Scholars in IDEA English classes are reading both classic and contemporary texts to learn about literary devices and make connections with the world around them.
This fall ninth-grade scholars are reading Homer’s The Odyssey, and exploring the development of characters and the big picture themes in the Greek epic on which so much other literature and popular culture is based.
Tenth-grade scholars are reading excerpts from The Jungle, Upton Sinclair’s graphic critique of the meatpacking industry in the early 20th century as an example of social commentary. As part of a unit on rhetoric, scholars have also read suffragist and peach activist Carrie Chapman Catt’s address to Congress, and Brigham Young University Professor Gideon Burton’s examination of rhetoric. The unit will culminate in each scholar completing a research-based argumentative essay or presentation that employs rhetorical appeals to call the audience to action. Some of the topics that scholars have chosen to research include abortion, gang violence, drug trafficking, child abuse, animal testing, the two-party political system, and cultural appropriation.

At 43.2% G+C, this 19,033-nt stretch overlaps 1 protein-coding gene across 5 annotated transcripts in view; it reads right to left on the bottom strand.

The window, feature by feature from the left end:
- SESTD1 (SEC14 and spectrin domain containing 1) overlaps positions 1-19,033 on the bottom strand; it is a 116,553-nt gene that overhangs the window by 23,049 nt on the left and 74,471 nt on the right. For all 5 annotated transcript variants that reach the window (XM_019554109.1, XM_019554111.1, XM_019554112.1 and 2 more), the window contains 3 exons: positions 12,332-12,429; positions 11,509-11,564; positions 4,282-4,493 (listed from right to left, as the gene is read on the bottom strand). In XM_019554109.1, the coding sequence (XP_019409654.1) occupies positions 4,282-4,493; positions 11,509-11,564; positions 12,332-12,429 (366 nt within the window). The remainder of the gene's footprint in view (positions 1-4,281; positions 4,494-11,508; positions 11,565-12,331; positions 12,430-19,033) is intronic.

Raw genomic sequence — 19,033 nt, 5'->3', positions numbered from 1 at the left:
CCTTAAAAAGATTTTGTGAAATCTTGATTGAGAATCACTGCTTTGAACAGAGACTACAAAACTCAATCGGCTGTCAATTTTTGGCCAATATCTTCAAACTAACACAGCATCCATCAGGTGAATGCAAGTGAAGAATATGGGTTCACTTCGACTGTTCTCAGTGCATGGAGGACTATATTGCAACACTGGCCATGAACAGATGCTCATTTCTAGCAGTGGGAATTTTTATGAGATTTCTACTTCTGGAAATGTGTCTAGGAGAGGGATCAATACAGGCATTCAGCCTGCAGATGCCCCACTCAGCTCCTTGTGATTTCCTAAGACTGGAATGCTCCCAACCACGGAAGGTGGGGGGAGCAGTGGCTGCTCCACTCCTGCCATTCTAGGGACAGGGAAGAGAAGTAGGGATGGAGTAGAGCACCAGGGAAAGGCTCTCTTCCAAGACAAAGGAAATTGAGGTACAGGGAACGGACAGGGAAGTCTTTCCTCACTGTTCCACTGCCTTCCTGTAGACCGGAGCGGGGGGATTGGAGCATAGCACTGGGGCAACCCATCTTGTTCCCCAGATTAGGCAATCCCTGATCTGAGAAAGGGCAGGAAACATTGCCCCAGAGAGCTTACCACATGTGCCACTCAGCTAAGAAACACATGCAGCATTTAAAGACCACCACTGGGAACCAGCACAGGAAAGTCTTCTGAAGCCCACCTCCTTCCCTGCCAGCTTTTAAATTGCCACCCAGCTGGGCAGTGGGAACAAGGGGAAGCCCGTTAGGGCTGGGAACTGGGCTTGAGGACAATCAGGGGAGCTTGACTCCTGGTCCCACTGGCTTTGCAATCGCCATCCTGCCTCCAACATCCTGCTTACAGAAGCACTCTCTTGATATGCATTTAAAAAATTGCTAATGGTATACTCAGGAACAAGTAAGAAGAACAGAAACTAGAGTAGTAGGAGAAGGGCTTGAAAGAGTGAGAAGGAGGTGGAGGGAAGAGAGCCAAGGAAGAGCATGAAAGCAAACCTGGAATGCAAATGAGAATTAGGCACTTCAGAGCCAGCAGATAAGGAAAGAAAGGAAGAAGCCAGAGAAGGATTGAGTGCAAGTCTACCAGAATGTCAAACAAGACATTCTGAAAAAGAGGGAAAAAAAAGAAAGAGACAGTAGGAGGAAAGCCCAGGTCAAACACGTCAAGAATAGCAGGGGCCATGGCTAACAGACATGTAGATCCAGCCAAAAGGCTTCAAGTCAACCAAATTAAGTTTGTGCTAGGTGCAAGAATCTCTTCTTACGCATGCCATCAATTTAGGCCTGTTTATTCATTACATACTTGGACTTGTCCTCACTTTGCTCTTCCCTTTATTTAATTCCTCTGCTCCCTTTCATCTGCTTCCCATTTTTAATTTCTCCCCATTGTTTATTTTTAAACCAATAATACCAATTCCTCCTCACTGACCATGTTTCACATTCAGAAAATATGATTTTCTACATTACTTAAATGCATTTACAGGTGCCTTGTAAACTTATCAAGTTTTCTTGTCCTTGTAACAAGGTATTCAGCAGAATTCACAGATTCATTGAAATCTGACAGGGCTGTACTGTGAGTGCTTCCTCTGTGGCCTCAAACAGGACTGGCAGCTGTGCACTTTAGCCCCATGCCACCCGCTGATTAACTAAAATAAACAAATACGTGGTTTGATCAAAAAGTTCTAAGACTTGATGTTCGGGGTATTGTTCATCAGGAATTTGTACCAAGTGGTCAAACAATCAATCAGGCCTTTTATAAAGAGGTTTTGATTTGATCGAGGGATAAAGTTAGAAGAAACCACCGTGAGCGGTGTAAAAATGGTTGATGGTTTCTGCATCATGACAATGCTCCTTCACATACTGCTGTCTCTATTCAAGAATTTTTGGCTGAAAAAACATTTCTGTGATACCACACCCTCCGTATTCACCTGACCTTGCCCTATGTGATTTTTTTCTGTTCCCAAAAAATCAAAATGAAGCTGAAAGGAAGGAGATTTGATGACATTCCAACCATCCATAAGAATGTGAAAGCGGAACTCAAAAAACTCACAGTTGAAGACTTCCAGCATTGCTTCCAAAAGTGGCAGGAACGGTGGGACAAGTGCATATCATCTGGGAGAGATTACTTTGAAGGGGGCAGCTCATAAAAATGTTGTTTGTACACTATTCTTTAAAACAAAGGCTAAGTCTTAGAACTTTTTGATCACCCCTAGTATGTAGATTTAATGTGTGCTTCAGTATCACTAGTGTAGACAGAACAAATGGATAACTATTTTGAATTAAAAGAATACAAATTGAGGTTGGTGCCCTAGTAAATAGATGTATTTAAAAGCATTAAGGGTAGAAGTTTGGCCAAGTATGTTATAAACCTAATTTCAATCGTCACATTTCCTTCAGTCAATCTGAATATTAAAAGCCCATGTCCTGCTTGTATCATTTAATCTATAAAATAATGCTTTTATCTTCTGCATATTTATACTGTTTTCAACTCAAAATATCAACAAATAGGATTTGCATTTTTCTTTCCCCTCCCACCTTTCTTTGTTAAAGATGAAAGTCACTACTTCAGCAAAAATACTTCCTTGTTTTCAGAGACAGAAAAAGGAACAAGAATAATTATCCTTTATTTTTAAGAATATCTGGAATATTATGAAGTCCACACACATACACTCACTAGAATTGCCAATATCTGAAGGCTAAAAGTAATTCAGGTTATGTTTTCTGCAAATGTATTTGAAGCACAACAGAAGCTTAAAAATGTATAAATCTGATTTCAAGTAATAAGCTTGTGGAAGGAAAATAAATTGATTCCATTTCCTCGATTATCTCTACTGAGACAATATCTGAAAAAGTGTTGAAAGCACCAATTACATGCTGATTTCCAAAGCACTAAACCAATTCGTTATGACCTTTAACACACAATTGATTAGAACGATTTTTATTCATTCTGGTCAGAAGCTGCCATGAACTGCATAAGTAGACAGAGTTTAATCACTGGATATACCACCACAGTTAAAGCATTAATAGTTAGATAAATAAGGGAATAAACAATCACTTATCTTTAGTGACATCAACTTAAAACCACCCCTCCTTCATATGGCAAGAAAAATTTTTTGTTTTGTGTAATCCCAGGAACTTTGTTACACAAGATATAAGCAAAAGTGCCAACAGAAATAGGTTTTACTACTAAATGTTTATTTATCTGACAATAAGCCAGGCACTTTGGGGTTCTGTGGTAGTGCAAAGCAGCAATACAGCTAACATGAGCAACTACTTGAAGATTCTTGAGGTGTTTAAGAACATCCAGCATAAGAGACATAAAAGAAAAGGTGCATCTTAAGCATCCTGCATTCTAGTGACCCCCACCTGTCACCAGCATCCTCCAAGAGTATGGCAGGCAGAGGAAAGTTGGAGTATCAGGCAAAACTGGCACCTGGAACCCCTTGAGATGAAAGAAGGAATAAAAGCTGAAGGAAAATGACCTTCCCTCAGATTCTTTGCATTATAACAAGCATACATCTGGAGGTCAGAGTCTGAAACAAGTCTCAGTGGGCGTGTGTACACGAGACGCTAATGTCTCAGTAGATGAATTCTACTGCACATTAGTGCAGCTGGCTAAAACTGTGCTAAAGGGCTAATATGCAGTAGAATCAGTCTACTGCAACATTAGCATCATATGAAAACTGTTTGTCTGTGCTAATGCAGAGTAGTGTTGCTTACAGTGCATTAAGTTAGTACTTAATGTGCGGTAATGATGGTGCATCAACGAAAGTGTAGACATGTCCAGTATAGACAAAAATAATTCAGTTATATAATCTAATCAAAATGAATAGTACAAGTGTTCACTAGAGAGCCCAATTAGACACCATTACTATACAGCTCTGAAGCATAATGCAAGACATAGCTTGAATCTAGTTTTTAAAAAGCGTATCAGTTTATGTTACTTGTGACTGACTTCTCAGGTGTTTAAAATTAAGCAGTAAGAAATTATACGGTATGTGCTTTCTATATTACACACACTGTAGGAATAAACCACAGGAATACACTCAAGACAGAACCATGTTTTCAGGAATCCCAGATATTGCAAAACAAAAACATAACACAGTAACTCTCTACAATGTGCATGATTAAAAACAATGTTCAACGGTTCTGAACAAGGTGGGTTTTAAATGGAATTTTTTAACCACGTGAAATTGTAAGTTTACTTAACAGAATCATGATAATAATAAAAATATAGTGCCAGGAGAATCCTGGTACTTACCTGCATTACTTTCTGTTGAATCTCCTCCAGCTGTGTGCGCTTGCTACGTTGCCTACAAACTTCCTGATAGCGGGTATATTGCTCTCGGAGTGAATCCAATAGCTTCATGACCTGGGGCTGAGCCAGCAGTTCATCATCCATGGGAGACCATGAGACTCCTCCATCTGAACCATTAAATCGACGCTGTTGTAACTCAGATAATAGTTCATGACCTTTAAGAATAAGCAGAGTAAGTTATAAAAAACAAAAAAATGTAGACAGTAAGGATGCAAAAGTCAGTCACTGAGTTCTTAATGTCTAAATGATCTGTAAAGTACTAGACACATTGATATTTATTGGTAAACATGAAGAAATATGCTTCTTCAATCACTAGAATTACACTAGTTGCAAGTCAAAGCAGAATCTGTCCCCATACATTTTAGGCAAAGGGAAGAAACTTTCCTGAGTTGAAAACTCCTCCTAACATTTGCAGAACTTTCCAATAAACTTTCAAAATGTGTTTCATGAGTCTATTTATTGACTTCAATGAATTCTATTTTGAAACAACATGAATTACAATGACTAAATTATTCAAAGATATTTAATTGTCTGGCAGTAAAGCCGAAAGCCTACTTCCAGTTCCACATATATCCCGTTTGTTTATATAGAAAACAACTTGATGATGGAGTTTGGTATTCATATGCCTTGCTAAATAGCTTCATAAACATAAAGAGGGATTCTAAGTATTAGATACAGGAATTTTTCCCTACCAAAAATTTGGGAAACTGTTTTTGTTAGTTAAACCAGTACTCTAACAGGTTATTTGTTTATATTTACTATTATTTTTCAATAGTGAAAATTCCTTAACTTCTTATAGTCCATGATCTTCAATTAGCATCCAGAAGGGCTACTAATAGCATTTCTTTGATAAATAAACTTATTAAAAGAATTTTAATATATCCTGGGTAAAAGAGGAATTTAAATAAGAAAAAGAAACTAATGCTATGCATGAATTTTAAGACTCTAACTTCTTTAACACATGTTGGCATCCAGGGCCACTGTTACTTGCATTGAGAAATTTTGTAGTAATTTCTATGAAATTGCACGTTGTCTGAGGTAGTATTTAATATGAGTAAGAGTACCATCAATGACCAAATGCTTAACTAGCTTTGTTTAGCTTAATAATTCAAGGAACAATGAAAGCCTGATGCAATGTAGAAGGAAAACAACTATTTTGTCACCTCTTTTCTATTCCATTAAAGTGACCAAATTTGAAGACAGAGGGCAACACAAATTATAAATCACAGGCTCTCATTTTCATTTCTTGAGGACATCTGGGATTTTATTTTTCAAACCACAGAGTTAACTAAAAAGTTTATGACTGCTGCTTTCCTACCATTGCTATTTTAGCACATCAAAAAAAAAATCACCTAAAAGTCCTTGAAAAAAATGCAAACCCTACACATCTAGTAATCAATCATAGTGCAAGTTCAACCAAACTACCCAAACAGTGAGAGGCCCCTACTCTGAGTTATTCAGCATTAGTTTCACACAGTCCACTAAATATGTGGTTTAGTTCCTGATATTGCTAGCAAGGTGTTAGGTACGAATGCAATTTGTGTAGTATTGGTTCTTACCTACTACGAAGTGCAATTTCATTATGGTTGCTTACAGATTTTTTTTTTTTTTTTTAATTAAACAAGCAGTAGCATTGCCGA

Eleventh-graders are discussing the social constructs of community through the lens of Thornton Wilder’s Pulitzer Prize-winning play Our Town.
In English IV, 12th-graders are exploring gender roles and their impact on community. Scholars are currently reading “No Name Woman,” part of Maxine Hong Kingston’s memoir The Woman Warrior, about the traditional role of women in Chinese society, in which they were supposed to exist in the shadows of their husbands and refrain from expressing their own opinions. Next on the English IV reading list is Jeffrey Eugenides’ Pulitzer-Prize winning novel Middlesex, which explores family and genetic history through the story of one family and in particular one person’s transformation.